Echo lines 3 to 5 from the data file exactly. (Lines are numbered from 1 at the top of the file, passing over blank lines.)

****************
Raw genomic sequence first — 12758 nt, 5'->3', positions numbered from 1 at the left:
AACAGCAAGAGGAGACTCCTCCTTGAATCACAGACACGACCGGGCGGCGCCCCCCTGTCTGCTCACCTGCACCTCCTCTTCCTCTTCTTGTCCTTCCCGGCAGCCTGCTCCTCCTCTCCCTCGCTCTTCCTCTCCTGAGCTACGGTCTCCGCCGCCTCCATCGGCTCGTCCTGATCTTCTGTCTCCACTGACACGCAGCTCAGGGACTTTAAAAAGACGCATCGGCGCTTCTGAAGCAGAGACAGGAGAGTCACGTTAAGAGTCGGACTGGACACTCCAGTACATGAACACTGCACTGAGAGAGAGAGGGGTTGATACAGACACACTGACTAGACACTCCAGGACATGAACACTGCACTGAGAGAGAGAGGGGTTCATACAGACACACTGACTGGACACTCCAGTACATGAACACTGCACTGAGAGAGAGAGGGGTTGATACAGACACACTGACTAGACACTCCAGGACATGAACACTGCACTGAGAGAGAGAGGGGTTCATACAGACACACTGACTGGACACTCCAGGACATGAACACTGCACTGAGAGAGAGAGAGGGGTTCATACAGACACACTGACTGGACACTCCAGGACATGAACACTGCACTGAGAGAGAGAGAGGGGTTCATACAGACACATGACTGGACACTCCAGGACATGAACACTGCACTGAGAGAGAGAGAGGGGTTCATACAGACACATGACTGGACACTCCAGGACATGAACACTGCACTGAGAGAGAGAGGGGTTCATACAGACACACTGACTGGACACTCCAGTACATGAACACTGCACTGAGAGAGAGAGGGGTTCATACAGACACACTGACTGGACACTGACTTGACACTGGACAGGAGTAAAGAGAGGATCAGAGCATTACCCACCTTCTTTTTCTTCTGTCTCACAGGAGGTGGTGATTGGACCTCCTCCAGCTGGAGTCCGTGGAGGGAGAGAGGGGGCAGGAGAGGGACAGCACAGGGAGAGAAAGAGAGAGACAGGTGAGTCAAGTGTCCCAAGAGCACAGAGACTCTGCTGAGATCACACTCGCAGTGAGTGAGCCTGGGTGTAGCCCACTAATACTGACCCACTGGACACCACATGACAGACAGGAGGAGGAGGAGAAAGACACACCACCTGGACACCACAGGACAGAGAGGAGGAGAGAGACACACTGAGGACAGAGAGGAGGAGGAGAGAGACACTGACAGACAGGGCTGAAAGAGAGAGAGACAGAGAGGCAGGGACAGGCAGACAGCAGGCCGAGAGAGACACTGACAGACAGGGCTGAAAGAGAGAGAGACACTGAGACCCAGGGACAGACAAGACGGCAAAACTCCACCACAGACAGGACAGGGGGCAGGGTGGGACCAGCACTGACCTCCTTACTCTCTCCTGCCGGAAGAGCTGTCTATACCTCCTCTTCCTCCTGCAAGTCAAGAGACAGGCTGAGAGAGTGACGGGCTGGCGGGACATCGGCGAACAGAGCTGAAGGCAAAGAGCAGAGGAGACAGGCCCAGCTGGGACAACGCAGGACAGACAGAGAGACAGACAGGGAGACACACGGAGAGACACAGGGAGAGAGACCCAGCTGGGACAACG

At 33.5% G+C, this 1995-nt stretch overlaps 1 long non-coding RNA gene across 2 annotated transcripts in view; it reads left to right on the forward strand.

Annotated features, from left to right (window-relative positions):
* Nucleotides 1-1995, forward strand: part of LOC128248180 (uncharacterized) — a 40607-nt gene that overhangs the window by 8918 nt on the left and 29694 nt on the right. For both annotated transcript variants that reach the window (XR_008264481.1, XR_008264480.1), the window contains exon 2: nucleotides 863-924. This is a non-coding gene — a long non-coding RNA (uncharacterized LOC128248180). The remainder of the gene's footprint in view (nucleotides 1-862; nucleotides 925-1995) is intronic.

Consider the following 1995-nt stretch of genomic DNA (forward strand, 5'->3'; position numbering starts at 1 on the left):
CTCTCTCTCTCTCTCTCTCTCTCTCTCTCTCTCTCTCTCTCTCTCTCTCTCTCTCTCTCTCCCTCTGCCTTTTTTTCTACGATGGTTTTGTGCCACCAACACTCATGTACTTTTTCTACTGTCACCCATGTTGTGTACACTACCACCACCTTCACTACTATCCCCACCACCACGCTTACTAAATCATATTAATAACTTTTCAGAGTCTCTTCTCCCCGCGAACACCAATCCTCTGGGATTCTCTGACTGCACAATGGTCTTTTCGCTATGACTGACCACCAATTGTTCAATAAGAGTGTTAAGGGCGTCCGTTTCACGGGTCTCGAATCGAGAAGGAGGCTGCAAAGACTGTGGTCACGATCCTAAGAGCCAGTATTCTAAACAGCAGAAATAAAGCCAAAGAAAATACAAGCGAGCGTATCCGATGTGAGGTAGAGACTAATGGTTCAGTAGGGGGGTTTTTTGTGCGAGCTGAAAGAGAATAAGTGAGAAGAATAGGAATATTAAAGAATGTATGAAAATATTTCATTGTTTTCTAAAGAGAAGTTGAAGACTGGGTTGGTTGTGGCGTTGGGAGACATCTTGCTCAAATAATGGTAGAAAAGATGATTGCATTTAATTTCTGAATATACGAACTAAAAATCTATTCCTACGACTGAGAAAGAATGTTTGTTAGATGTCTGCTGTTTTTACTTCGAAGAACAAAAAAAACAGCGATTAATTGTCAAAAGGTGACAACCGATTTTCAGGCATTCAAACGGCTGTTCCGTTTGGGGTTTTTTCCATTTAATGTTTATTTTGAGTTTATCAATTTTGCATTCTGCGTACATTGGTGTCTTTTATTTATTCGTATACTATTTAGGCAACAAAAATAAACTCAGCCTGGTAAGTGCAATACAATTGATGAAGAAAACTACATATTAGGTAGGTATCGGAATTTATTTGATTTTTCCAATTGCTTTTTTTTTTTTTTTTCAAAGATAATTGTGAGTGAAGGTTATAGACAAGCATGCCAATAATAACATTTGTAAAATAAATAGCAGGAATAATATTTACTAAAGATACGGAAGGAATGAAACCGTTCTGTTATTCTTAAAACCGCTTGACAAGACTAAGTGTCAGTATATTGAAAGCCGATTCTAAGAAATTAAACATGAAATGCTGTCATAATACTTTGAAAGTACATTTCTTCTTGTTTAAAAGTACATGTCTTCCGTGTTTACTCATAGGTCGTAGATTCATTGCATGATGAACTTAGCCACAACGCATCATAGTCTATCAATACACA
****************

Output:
At 33.5% G+C, this 1995-nt stretch overlaps 1 long non-coding RNA gene across 2 annotated transcripts in view; it reads left to right on the forward strand.

Annotated features, from left to right (window-relative positions):
* Nucleotides 1-1995, forward strand: part of LOC128248180 (uncharacterized) — a 40607-nt gene that overhangs the window by 8918 nt on the left and 29694 nt on the right. For both annotated transcript variants that reach the window (XR_008264481.1, XR_008264480.1), the window contains exon 2: nucleotides 863-924. This is a non-coding gene — a long non-coding RNA (uncharacterized LOC128248180). The remainder of the gene's footprint in view (nucleotides 1-862; nucleotides 925-1995) is intronic.